Side A – Yasgrid
The walk through the forest wasn’t peaceful. It’s hate had intensified rather than abating. Like a string held to prolong a single note though, the sense of menace faded for Yasgrid as she and Kyra approach the forest’s border.
“So my mother turned to me and without a word of warning, kicked me off the edge of the cliff,” Kyra said, concluding the story of how she’d learned to catch the air currents the Fate Dancers could sometimes ride.
“Are all the Fate Dancer tests like that?” Yasgrid asked.
The forest was the most likely to try something against them within the next hundred yards. They were almost back to the Lost Road and vastly farther along their journey than they would have been. That last short distance was going to be the forest’s last chance to vent its rage at their existence. Its last opportunity to ensure that no future Fate Dancers dared trespass through its scrap of reality.
And it was hesitating.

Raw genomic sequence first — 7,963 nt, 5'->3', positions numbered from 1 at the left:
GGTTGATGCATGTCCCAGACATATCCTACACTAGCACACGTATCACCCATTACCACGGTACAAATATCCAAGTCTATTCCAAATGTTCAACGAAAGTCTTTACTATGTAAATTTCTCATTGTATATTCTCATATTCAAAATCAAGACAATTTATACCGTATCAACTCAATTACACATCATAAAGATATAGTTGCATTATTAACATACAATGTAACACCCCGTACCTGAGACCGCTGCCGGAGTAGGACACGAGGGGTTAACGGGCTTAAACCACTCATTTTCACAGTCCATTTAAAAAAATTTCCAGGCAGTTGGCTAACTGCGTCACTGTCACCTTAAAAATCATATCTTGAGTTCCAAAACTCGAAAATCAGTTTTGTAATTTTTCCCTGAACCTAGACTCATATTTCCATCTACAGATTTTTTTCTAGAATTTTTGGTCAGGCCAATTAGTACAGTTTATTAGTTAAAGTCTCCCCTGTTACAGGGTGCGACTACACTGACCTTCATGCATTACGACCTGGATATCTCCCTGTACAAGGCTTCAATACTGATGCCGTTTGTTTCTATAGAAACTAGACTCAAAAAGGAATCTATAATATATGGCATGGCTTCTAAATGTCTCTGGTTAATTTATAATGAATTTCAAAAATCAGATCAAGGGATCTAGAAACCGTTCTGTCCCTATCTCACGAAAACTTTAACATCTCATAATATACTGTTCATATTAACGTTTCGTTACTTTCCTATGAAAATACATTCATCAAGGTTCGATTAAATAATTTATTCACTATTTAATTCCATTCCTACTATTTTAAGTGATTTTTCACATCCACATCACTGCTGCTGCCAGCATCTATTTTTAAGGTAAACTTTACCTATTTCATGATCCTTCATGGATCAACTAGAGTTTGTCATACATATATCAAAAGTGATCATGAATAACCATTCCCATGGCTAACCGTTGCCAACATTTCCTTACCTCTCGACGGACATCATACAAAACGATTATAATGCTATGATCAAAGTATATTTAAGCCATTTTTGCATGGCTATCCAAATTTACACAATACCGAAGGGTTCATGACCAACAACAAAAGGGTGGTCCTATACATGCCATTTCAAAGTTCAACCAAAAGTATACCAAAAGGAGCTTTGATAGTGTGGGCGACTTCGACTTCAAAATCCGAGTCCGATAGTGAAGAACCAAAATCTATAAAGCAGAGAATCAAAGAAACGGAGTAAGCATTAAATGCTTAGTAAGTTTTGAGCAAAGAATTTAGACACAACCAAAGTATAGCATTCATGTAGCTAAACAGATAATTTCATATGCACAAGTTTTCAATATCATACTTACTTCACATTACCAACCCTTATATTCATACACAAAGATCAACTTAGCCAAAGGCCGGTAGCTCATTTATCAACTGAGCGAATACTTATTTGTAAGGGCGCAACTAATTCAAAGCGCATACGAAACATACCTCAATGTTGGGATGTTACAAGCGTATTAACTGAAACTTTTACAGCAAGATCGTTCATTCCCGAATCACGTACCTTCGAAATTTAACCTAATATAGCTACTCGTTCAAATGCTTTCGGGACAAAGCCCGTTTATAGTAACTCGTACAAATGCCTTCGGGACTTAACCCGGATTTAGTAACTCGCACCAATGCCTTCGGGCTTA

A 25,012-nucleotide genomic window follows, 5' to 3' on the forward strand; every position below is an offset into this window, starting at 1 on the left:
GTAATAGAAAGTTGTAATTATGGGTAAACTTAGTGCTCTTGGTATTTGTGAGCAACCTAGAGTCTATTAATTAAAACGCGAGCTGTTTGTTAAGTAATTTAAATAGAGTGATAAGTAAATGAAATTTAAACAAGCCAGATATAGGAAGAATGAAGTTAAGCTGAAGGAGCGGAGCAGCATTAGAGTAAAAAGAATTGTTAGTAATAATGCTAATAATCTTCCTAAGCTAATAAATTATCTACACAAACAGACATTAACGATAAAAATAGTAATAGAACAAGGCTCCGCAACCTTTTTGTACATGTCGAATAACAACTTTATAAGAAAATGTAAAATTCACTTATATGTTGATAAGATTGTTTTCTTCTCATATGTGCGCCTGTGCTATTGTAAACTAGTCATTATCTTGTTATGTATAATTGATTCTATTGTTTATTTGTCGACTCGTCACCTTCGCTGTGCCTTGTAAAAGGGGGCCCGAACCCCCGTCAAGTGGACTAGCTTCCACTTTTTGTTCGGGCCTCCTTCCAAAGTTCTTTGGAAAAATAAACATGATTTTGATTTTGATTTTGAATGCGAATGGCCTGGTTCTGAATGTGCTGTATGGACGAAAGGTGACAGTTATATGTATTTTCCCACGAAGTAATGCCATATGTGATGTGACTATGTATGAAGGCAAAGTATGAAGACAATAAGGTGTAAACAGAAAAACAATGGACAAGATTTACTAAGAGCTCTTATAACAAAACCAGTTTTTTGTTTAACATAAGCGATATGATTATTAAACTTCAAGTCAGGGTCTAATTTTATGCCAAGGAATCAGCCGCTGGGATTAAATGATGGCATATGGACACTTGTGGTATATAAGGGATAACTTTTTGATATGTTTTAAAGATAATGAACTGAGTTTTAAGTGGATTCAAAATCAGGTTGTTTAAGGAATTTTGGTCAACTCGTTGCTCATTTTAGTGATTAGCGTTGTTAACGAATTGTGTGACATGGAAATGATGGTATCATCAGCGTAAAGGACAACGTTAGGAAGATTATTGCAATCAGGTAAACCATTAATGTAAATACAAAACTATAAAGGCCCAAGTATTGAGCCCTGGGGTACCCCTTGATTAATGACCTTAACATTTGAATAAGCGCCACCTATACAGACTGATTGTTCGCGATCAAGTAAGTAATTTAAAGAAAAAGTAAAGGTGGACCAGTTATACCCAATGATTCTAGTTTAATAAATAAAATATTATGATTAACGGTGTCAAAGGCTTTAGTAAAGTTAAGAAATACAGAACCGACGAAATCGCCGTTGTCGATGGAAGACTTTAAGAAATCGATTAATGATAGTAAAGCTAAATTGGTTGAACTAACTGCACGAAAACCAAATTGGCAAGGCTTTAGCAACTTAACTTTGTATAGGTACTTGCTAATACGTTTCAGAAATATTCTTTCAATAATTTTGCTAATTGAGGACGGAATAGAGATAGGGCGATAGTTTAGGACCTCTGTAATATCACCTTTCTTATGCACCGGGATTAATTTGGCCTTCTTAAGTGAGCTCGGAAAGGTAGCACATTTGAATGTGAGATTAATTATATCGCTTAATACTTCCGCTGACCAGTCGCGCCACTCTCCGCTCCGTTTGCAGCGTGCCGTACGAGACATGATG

Which was smart.
Yasgrid walked calmly forward, but that was a cover. The forest was used to wanderers within it pretending to hide their true feelings. Most thought that if they could cover up their fear, they wouldn’t accidentally summon forth any nightmares. Hiding fear did nothing to diminish it though, and even the strongest willed people who’d walked through the forest hadn’t been good enough to disguise the telltale signs the forest used to craft the horrors which could tear them apart the most completely.
Yasgrid’s calm was as easily seen through as any of the others, she had no special gifts at deception. In this case that worked in her favor though.
When the forest gazed upon the two creatures trespassing through it, one, Kyra, was simply a cipher, an emptiness in space hidden behind a skin of rainbow light. It was easy to ignore that one when the other was so easy to read though.
Yasgrid didn’t radiate fear because Endings wasn’t afraid.
Far from it.
Endings wanted a fight.
Yasgrid walked calmly and was chatting lightly with Kyra not to distract either of them or to fool the forest. She was keeping Endings in check. Endings, the divine instrument tasked with cleaning up the glitches left in the gods’ grand design. Endings who had understood what the forest was at last and with the singular focus of an eternal blade wanted nothing more than to slice the parasitic abomination Yasgrid was walking through until not even a scrap of thought remained of it.